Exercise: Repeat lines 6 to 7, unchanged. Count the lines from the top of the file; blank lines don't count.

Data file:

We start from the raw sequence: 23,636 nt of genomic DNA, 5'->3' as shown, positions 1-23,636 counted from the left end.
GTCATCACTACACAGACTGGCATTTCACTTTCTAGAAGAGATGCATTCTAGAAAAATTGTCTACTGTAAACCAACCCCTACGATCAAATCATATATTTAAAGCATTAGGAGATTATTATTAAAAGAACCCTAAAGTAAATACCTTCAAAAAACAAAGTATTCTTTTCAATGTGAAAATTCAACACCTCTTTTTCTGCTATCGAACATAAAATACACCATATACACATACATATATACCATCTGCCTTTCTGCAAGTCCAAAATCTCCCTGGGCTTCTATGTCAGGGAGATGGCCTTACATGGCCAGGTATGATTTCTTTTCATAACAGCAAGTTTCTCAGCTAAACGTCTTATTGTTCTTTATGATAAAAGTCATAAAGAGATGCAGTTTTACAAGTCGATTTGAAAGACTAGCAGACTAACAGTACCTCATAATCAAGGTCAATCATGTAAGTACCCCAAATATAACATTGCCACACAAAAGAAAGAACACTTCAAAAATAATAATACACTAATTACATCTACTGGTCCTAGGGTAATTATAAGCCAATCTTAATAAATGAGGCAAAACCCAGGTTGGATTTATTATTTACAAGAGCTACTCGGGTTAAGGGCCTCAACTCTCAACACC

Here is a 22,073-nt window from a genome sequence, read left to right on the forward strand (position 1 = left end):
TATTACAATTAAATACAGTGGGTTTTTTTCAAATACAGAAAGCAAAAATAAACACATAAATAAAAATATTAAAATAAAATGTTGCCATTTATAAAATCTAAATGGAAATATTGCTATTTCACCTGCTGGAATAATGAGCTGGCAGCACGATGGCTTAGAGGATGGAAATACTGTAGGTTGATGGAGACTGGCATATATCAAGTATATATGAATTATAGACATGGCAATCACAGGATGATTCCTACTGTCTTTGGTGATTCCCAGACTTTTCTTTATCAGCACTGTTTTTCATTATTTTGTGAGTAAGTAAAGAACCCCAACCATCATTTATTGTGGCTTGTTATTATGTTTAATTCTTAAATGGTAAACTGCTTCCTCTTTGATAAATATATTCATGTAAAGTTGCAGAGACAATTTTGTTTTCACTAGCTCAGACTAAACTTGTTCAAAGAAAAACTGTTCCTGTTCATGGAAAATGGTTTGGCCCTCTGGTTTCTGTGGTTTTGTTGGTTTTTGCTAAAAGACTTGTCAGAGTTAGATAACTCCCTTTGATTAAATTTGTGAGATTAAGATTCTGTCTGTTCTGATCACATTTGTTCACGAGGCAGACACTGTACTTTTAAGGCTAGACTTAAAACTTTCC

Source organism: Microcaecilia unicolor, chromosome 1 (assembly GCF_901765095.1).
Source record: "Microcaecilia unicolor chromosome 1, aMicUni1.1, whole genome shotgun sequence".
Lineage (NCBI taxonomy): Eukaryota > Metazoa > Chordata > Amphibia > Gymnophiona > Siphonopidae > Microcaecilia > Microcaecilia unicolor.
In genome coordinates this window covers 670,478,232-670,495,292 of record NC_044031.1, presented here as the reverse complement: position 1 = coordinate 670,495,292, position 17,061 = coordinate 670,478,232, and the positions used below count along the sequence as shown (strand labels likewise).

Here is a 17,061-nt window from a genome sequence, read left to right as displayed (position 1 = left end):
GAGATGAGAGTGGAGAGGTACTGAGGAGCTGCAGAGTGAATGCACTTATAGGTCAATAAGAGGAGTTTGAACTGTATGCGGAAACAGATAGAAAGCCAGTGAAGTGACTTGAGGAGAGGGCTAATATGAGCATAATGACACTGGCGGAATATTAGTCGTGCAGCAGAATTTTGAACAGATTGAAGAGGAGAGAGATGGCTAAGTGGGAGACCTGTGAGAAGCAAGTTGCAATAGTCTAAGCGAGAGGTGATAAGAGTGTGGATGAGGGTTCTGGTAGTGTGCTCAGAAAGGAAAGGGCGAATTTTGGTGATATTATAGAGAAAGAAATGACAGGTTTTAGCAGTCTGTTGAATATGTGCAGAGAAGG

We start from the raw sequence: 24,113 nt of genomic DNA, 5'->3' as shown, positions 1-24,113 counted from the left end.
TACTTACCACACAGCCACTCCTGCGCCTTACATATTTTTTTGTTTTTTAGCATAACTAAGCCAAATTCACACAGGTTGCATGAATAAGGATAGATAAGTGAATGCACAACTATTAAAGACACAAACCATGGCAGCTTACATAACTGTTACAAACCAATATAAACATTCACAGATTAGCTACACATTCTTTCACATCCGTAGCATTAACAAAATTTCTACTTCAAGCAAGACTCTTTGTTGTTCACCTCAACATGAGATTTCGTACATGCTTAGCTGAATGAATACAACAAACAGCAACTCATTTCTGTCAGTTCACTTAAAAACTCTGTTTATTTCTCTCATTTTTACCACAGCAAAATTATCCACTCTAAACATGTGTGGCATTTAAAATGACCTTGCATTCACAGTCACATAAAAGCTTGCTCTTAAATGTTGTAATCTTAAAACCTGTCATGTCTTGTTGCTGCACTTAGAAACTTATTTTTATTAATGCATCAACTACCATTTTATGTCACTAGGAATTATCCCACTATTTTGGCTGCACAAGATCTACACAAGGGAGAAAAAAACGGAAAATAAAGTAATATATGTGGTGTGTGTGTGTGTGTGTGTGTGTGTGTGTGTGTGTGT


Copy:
Source record: "Microcaecilia unicolor chromosome 1, aMicUni1.1, whole genome shotgun sequence".
Lineage (NCBI taxonomy): Eukaryota > Metazoa > Chordata > Amphibia > Gymnophiona > Siphonopidae > Microcaecilia > Microcaecilia unicolor.